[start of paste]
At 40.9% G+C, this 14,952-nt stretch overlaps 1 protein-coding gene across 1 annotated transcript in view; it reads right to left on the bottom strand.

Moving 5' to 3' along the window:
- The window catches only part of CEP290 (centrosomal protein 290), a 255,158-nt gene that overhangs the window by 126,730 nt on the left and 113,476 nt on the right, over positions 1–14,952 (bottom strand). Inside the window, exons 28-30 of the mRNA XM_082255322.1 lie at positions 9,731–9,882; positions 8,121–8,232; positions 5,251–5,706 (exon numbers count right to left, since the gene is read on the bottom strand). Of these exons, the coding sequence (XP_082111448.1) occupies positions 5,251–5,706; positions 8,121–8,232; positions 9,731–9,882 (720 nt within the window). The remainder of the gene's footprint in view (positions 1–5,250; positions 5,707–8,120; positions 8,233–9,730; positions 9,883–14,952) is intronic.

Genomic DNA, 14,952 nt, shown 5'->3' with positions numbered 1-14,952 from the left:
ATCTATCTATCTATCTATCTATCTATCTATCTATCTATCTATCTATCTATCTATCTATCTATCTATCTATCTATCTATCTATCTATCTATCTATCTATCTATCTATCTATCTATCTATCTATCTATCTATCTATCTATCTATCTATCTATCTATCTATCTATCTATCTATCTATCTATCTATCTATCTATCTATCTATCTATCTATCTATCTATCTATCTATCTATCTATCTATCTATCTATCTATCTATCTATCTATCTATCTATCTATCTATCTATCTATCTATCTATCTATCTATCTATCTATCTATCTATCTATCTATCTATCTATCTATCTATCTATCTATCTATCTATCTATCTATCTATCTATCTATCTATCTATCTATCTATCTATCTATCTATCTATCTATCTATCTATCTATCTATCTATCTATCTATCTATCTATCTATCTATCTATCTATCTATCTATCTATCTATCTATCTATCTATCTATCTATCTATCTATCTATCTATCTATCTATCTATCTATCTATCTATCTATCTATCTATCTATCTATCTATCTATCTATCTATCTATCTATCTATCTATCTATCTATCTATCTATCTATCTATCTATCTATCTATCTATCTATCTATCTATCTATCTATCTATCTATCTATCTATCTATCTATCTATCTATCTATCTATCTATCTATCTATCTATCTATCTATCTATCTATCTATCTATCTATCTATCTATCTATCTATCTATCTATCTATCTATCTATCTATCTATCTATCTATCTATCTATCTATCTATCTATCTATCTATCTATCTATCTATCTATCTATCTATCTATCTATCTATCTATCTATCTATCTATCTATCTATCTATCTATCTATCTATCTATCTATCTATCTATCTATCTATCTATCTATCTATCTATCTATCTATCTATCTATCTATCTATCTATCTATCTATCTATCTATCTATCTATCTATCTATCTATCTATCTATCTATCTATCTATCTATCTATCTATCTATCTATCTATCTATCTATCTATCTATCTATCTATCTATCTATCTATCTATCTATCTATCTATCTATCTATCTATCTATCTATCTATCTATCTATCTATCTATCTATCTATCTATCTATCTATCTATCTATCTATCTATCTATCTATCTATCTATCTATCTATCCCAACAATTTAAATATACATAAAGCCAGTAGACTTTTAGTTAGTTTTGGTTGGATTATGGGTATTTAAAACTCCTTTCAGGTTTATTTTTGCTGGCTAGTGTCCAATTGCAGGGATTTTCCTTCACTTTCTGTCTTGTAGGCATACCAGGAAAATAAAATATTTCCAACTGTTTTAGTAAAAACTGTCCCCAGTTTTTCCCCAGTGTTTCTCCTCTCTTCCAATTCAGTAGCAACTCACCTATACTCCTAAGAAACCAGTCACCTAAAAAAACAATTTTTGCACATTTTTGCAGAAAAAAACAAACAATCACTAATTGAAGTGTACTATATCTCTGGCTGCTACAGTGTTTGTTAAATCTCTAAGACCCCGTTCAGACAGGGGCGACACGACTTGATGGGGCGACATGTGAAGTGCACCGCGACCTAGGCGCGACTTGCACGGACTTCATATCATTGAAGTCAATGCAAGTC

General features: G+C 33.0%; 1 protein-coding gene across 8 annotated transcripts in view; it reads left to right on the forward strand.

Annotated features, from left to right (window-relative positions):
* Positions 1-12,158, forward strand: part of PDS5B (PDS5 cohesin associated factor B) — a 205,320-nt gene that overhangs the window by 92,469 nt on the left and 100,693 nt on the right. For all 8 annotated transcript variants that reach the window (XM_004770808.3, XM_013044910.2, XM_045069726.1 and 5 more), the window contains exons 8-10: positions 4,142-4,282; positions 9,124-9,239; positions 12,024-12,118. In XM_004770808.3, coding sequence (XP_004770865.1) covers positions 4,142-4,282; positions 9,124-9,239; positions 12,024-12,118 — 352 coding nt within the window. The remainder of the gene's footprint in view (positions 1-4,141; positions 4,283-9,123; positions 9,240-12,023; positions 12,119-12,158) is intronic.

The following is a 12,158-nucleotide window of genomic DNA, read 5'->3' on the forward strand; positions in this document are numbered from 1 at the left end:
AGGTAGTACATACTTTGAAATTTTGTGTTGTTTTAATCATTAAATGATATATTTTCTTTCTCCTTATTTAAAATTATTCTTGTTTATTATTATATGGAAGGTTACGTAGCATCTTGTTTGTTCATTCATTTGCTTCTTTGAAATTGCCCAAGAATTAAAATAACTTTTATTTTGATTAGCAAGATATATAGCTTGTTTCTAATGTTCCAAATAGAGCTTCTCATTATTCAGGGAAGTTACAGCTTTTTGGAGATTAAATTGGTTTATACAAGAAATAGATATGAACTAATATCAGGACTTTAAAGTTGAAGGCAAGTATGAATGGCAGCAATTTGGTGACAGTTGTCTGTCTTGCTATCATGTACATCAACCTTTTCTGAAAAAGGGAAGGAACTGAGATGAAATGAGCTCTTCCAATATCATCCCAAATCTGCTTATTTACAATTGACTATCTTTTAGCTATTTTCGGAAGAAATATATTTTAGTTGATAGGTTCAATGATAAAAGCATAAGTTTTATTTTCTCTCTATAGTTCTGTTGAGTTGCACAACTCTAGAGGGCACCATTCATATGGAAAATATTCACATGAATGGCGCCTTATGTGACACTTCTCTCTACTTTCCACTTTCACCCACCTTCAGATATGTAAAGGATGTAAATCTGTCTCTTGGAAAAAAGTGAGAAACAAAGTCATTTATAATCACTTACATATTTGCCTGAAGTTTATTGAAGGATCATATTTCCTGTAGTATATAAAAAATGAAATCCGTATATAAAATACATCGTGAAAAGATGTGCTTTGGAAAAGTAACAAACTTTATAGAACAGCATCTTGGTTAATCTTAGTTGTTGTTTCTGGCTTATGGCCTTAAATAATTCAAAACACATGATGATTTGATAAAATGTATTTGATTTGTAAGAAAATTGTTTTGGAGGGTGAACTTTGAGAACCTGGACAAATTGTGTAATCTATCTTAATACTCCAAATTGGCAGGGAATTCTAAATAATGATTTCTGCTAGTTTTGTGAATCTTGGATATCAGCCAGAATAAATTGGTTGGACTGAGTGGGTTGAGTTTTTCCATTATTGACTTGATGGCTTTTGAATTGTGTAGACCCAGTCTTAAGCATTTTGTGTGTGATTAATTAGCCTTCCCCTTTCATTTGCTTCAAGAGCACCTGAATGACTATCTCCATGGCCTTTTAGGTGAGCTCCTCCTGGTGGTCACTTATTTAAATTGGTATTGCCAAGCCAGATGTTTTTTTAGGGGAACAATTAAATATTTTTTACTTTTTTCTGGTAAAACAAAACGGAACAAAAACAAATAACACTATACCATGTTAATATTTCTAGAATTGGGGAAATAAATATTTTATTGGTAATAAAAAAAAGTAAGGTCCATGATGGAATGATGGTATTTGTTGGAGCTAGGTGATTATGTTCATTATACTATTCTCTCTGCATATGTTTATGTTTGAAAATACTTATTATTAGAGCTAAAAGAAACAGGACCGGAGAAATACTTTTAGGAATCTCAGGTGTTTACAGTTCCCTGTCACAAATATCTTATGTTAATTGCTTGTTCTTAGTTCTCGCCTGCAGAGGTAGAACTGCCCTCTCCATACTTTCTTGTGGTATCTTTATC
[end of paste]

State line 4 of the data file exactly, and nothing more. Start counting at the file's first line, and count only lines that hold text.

Genomic DNA, 14,952 nt, shown 5'->3' with positions numbered 1-14,952 from the left: